Melancholic, beleaguered and marooned, such impressions surround the Chora Church of Istanbul. Maybe it should be referred to as the Kariye Camii (Kariye Mosque), or the Chora Müzesi (Chora museum). A better rendering of its original Greek name would be "The Church of the Holy Redeemer in the Fields". All this illustrates a feeling of distant lament that pervades this stunning example of late Byzantine architecture. History has crudely altered this ancient pile to make it agreeable to whatever cultural tide ebbs and flows around its foundations.
The church is a remnant of a past civilisation that was overwhelmed in 1453 by the remarkable young Mehmet the Conqueror. The twenty one year old Ottoman Sultan finally ended the long agonising decline of what had been the Byzantine Empire. He apparently entered the city through the Edirne Gate, just a stone’s throw from where the Chora Church stands. What did he find, what did he pass as he rode through the burning devastated streets on that day, the 29th May 1453?
This was a day of mixed memories, still now celebrated by the people of Istanbul as a day of national and religious victory. That same day rose the first modern myth of Greek national resistance as the Greek Emperor Constantine XI, apparently a heroic and gifted leader, succumbed to the overwhelming superiority in numbers of the Ottoman army, its technology and raw power. He died a martyr to Greek national identity in the streets of the fallen city, or so the story goes.
Built in the late eleventh century when the Byzantines had been enjoying better days, the church contains some of the most breathtaking examples of late Byzantine frescoes and mosaics still in existence. Since Mehmet the Conqueror’s entrance through those gates, Chora has transitioned from being a church to a mosque, and since 1958 it has been a museum.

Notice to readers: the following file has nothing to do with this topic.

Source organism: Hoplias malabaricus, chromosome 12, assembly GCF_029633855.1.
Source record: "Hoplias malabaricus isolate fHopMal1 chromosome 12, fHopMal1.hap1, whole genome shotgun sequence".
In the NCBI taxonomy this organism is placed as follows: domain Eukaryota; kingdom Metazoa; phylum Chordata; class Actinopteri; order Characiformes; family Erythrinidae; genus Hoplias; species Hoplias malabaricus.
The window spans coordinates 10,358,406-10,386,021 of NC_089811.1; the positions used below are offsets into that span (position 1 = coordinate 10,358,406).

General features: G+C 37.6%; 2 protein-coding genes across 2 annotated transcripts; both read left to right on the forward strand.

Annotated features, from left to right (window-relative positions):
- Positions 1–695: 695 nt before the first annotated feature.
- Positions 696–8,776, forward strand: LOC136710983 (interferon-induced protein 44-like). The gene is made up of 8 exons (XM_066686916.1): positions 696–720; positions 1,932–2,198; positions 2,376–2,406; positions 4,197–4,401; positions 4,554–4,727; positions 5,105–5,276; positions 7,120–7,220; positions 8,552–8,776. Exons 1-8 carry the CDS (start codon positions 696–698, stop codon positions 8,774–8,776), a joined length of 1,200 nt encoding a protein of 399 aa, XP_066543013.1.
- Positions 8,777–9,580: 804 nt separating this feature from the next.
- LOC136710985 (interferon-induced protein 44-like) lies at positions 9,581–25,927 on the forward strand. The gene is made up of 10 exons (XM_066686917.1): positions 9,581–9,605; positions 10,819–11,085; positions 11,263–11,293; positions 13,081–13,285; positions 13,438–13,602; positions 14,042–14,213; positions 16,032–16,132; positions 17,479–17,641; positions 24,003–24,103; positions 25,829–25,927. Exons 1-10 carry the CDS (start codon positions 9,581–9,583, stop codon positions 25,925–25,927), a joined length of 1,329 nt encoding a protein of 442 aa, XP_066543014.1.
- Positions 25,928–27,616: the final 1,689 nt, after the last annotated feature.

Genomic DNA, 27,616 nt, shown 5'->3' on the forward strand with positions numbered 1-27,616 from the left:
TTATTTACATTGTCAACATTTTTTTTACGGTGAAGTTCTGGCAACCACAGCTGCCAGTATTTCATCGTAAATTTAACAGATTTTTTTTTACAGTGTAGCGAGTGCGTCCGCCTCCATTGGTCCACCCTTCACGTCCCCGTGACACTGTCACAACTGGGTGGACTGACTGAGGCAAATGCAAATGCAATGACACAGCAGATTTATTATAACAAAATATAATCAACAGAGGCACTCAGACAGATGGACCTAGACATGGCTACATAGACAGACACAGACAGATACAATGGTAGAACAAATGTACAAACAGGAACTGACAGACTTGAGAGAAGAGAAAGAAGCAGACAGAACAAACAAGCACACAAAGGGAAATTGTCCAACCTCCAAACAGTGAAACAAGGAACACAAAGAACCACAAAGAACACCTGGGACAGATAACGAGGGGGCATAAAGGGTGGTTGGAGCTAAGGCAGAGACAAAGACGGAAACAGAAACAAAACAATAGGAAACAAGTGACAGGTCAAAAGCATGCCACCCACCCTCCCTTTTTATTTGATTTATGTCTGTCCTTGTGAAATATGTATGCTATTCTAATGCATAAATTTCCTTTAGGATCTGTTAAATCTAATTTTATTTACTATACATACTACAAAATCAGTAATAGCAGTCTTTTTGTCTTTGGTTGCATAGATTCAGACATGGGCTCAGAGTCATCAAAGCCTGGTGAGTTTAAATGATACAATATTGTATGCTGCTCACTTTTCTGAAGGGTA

So why melancholic, beleaguered and marooned? From being an example of Byzantine artistic genius, as time passed its frescoes and mosaics were damaged in earthquakes and lost under the plasterers trowel as they proved unfit to adorn the walls of an Islamic place of worship. The minaret now stands as a reminder to the building’s Islamic phase and remains as an implicit challenge to the many pilgrims from Greece coming to appreciate the glory of the past.
Thus it now stands, like so much in this fascinating and vast city, appreciated and preserved, but not really quite accepted. It represents a past that Christian Europe had been all to quick to bring to mind in the aftermath of World War One, as Ottoman civilisation fought for its very existence. Europeans raised on a diet of classical Greek culture were apparently prone to challenge Istanbul’s claim to be an Islamic city. As European power brokers dreamed of a revived Greek empire, we can imagine the Chora Church being an uncomfortable and unwilling pawn. Ironically its mosaics and frescoes were probably saved for our present enjoyment by the piety of medieval Muslims. Like the museum of Aya Sophia, the plaster and white wash preserved the ancient images on its walls.
Chora is full of religious images and icons. Perhaps it stands as an example of humanity’s struggle to appreciate and tolerate beauty and art, when the very subject of that creativity stands in challenge to the dominant story of a culture. May the story it tells continue to inform, challenge and draw us to a humanity that transcends our ties of religion and tradition.